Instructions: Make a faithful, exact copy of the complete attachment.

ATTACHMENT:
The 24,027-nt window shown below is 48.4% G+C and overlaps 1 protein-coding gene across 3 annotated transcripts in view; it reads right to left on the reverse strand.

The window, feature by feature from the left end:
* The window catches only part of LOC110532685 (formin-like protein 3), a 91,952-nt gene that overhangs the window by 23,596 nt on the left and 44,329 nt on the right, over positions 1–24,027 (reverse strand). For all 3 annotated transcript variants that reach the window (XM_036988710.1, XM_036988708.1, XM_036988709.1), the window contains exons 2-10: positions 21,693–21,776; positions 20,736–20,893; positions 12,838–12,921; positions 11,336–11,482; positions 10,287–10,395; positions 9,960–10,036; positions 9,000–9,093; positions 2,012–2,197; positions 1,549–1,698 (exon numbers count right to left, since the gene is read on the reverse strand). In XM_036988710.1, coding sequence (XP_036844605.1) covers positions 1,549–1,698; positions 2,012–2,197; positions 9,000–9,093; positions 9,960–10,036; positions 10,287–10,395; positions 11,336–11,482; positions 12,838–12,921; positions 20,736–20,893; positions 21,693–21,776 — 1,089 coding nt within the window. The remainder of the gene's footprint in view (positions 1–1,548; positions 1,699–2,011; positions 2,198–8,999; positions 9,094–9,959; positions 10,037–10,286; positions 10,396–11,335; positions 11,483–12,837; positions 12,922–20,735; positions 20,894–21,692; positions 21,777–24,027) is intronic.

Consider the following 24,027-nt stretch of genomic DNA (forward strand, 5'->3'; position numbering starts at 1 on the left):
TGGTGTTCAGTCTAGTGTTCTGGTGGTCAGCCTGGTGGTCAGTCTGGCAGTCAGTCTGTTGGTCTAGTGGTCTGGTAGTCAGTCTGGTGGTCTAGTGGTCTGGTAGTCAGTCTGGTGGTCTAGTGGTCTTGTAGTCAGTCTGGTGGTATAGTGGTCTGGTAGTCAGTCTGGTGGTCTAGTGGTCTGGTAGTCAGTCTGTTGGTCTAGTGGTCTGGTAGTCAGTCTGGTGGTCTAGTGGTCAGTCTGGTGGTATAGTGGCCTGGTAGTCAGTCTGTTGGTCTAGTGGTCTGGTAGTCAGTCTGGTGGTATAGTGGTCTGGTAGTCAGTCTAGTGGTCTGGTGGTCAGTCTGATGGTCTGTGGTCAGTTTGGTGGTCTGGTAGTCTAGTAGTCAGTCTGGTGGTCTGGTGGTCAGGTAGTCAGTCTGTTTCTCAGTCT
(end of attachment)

The 24,027-nt window shown below is 48.4% G+C and overlaps 1 protein-coding gene across 3 annotated transcripts in view; it reads right to left on the reverse strand.

The window, feature by feature from the left end:
* The window catches only part of LOC110532685 (formin-like protein 3), a 91,952-nt gene that overhangs the window by 23,596 nt on the left and 44,329 nt on the right, over positions 1–24,027 (reverse strand). For all 3 annotated transcript variants that reach the window (XM_036988710.1, XM_036988708.1, XM_036988709.1), the window contains exons 2-10: positions 21,693–21,776; positions 20,736–20,893; positions 12,838–12,921; positions 11,336–11,482; positions 10,287–10,395; positions 9,960–10,036; positions 9,000–9,093; positions 2,012–2,197; positions 1,549–1,698 (exon numbers count right to left, since the gene is read on the reverse strand). In XM_036988710.1, coding sequence (XP_036844605.1) covers positions 1,549–1,698; positions 2,012–2,197; positions 9,000–9,093; positions 9,960–10,036; positions 10,287–10,395; positions 11,336–11,482; positions 12,838–12,921; positions 20,736–20,893; positions 21,693–21,776 — 1,089 coding nt within the window. The remainder of the gene's footprint in view (positions 1–1,548; positions 1,699–2,011; positions 2,198–8,999; positions 9,094–9,959; positions 10,037–10,286; positions 10,396–11,335; positions 11,483–12,837; positions 12,922–20,735; positions 20,894–21,692; positions 21,777–24,027) is intronic.

Consider the following 24,027-nt stretch of genomic DNA (forward strand, 5'->3'; position numbering starts at 1 on the left):
TGGTGTTCAGTCTAGTGTTCTGGTGGTCAGCCTGGTGGTCAGTCTGGCAGTCAGTCTGTTGGTCTAGTGGTCTGGTAGTCAGTCTGGTGGTCTAGTGGTCTGGTAGTCAGTCTGGTGGTCTAGTGGTCTTGTAGTCAGTCTGGTGGTATAGTGGTCTGGTAGTCAGTCTGGTGGTCTAGTGGTCTGGTAGTCAGTCTGTTGGTCTAGTGGTCTGGTAGTCAGTCTGGTGGTCTAGTGGTCAGTCTGGTGGTATAGTGGCCTGGTAGTCAGTCTGTTGGTCTAGTGGTCTGGTAGTCAGTCTGGTGGTATAGTGGTCTGGTAGTCAGTCTAGTGGTCTGGTGGTCAGTCTGATGGTCTGTGGTCAGTTTGGTGGTCTGGTAGTCTAGTAGTCAGTCTGGTGGTCTGGTGGTCAGGTAGTCAGTCTGTTTCTCAGTCT